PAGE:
Rigelhaupt:
When you left the Army, and I don’t know if it translates similarly, but more nurse management where you maybe did not have as much direct bedside care of patients? Or was this, when you started the emergency department here, with a little less direct patient care, I assume, as a manager?

00:38:35
McDonough:
As an officer in the Army, you do go through pathways of where you want to be in your Army career. At that point, I just gotten on a pathway. I am going to be a critical care nurse and that is where I was landing. [39:00] I was in the supervisory mode for being a captain. I had, as a charge nurse would in a unit here, responsibilities to oversee and delegate down to subordinates. Here was probably the first time that I was really a manager. So yes, I would say this is probably the first time I studied, even though I had responsibility in leading folks. This as a civilian, kind of translated so that I was probably more of a charge nurse, but then took a nurse manager role.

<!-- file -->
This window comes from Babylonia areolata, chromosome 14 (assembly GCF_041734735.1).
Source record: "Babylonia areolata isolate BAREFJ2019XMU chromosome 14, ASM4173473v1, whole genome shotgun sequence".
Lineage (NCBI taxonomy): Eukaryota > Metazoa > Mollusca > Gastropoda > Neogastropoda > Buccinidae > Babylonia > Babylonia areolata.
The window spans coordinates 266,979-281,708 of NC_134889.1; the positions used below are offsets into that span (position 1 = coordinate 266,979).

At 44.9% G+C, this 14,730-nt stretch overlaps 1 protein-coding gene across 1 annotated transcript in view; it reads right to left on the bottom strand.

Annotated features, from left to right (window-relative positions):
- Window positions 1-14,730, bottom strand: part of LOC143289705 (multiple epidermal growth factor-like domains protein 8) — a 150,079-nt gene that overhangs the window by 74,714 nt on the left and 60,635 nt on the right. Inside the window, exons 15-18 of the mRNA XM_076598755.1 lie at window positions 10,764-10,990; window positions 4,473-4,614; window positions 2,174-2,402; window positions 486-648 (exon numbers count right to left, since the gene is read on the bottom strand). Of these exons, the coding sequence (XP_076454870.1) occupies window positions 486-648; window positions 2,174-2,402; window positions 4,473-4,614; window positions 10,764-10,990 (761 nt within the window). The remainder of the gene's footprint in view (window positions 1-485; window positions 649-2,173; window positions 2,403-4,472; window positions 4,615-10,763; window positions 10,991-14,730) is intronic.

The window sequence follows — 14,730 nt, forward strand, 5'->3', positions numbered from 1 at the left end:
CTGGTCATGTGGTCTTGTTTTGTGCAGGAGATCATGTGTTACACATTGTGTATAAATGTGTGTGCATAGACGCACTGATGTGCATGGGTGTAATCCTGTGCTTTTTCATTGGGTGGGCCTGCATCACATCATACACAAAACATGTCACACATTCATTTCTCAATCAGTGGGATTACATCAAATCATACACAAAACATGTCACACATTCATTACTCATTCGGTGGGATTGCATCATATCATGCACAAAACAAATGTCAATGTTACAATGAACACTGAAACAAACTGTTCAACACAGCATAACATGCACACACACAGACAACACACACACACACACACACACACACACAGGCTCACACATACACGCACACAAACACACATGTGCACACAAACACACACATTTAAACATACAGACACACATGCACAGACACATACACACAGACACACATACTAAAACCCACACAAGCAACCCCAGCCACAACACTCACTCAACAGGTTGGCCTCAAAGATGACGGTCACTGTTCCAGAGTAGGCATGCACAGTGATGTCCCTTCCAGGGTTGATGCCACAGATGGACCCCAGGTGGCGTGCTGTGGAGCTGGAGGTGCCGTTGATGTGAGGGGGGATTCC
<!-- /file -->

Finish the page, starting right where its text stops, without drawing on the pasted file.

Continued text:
00:39:43
Rigelhaupt:
What were some of the things that were most exciting to work on in management?

00:39:48
McDonough:
One of the items, A, was the operations piece with Dr. Jody Crane. Then moving on, we ended up working on the whole trauma program. As that moved forward it was working on why we were going to be a trauma center and then attracting those patients. That was probably the first real big project. It took a lot of planning, planning teams, and then on top of that was the education needed to ensure the nurses had the ability to take care or the knowledge to take care of trauma patients if they were to come to us.